Why did I decide to co-write a Voting PSA targeting Native Americans? 1) Because I am a writer and 2) because I am Native American. It was fitting and an important message to deliver. Beyond that and beyond my role as Executive Assistant at Native Americans in Philanthropy, I am a moonlighting screenwriter whose mission is to use my creativity and storytelling to create opportunities for Native Americans in Hollywood, an industry in which we are grossly underrepresented. The stories I typically write are within the “dramedy” genre, and though this Voting PSA is political and informational video, it is still an important story to be told — the story of Native Americans being left out of the national conversation and for those reasons, why we have to encourage Natives to go out and vote. It’s especially important to remind Native communities that our vote matters because we often feel invisible, unseen and unheard in the American narrative.
Several points we were sure to hit:
- Native Americans have 26 times the power in determining the senate in states like North Dakota where we make up the largest minority group.
- Native Americans couldn’t vote until 1948 in states like New Mexico.
- SNAP, EBT, Medicaid, TANF are in jeopardy depending on the outcome of this election. These social programs affect many people’s daily lives.
- Natives need to double-check registration; in some states, they have been purged from voter lists. Tribal IDs count in most, if not all elections. Most recently, North Dakota put new laws into place that support voter suppression against Native Americans by not allowing Tribal IDs with P.O. Box addresses.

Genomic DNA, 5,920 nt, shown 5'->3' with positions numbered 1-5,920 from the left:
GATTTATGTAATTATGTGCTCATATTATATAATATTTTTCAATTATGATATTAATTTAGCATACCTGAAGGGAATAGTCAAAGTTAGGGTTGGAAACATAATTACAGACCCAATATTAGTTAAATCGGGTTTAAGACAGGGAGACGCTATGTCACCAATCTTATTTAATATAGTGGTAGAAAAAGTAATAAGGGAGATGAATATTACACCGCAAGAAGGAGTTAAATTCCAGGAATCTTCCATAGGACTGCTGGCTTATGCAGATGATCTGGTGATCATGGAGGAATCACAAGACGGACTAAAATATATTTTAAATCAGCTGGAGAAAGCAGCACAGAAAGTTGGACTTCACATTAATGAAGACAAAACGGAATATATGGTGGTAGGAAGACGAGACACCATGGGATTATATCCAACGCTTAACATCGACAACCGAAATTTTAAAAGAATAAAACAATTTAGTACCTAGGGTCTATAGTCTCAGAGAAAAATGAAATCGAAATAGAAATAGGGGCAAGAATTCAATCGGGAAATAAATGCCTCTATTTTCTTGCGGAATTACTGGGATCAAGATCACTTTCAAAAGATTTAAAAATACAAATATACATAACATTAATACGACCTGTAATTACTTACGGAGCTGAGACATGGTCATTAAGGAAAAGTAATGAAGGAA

The one-day shoot day and overall experience was both memorable and educational for me. I learned a lot working on this project as a co-writer and producer. All of the logistical planning and creative calls that went into pulling this shoot together was more than my typical workload but well worth it. From working with Mark Ruffalo on a film set to Susan Sarandon’s surprise visit, I would say that this project was an exciting opportunity for all of the young Native talent involved. We were all welcomed graciously and these Hollywood A-listers took a genuine interest in what we were there to accomplish, our stories, and our talent. But what I am most proud of is that this video was mostly produced by young Native creatives and voices, to tell an important story and spread an important message through the Native lens and in the best way we know how — through humor and laughter. A huge thank you to our Director Razelle Benally (Diné/Oglala Lakota), Co-Writer Lucas Brown Eyes (Oglala Lakota), Executive Producer Sarah Eagle Heart (Oglala Lakota), Producer Kevin Killer (Oglala Lakota), and our non-Native producers and allies, We Stand United.